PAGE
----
COOL DH organised the innovation process and developed new innovative solutions that will be demonstrated on-site.

The demo works have all been achieved. Continuous monitoring started in 2022; data was collected to evaluate/ validate the pros and cons of the various solutions investigated:
Demand side solutions:
- Avoiding risks of legionella: The research found that only in countries which use the exception of the 3-litre-rule in small systems, decentralized substations that heat water to 45-50oC can be used together with uLTDH. Otherwise, central DHW preparation / temperature topping to 50-55oC (60oC) is required. Or electrochemical water treatment can be added to avoid bacteria growth.
- Local integration of renewables at the buildings: Of the many solutions identified, air-to-water or PVT heat pumps may be a good alternative to supplement DH at the consumer. Split flow solutions with heat recovery from the ventilation system are a promising in multi-family houses. However, a deeper analysis of each technology is required for each specific project, where the entire installation requirements and energy consumption can be assessed precisely.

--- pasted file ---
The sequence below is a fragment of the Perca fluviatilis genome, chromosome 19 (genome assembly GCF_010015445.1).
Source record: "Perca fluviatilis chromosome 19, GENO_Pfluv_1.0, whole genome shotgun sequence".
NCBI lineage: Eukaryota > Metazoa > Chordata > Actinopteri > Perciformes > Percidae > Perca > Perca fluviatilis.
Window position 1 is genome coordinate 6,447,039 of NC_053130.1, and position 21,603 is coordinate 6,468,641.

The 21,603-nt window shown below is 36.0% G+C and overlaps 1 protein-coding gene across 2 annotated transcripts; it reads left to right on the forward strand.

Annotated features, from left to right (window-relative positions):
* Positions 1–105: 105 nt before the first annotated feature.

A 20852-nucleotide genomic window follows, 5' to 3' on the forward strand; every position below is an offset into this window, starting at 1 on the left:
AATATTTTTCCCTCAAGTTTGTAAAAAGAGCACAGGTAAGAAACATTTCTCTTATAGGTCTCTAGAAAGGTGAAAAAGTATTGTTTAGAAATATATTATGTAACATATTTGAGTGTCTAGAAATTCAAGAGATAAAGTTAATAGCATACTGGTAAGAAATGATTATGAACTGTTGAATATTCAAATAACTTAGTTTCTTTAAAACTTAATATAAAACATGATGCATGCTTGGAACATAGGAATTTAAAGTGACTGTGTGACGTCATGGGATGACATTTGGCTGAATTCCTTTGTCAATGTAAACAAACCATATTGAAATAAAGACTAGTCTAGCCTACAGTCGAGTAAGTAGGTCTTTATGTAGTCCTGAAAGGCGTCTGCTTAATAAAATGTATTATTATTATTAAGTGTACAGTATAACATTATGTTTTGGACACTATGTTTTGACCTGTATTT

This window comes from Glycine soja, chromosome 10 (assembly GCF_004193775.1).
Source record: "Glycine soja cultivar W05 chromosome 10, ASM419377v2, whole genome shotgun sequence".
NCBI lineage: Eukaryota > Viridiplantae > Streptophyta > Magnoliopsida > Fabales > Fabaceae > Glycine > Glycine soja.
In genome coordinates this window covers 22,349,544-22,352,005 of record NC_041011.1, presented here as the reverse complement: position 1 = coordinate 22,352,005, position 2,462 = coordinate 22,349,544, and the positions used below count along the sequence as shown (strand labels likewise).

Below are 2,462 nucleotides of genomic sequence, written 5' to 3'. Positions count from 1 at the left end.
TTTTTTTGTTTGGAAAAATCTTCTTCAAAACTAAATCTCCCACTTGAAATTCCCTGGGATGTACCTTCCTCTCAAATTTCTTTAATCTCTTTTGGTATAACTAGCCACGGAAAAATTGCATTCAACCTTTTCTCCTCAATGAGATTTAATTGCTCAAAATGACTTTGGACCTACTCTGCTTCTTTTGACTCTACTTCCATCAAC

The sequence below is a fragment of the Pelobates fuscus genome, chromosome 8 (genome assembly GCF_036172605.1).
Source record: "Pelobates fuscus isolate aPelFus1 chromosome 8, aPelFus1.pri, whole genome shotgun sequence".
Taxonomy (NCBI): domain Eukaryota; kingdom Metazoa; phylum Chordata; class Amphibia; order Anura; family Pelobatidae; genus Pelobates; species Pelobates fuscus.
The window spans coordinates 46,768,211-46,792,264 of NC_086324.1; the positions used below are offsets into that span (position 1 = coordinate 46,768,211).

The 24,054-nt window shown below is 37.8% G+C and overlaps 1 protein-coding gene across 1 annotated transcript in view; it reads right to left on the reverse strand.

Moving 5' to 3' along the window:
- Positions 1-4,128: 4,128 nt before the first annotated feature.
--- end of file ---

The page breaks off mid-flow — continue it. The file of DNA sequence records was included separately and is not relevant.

- Substation solutions: Substations with heat exchangers designed for LTDH operation (gives better cooling of DH water) and includes better insulation and controls
- System solutions for multifam./tertiary buildings: Analysis showed that substations in the individual flats do not increase energy eff. in multifam. buildings. They tend to lead to higher investment and operational cost compared to a trad. solution with only one substation.
Distribution side:
- Design concepts for optimisation of LTDH distribution systems: Optimising network design (pipe insulation, pipe technology/sizing, network length optimisations) showed that significant reductions in heat loss can be achieve.
- Pipe components for LTDH distribution systems: New PE-RT pipes up to dia. 116 mm single pipes 16 m lengths or in rolls and for connection by mirror welding were demonstrated. PE-RT twin pipes up to dia. 65 mm for press fittings. Pipes are suitable for LTDH PN 13 bars. Fittings for electro-welding are yet to be approved according to standards for LTDH use.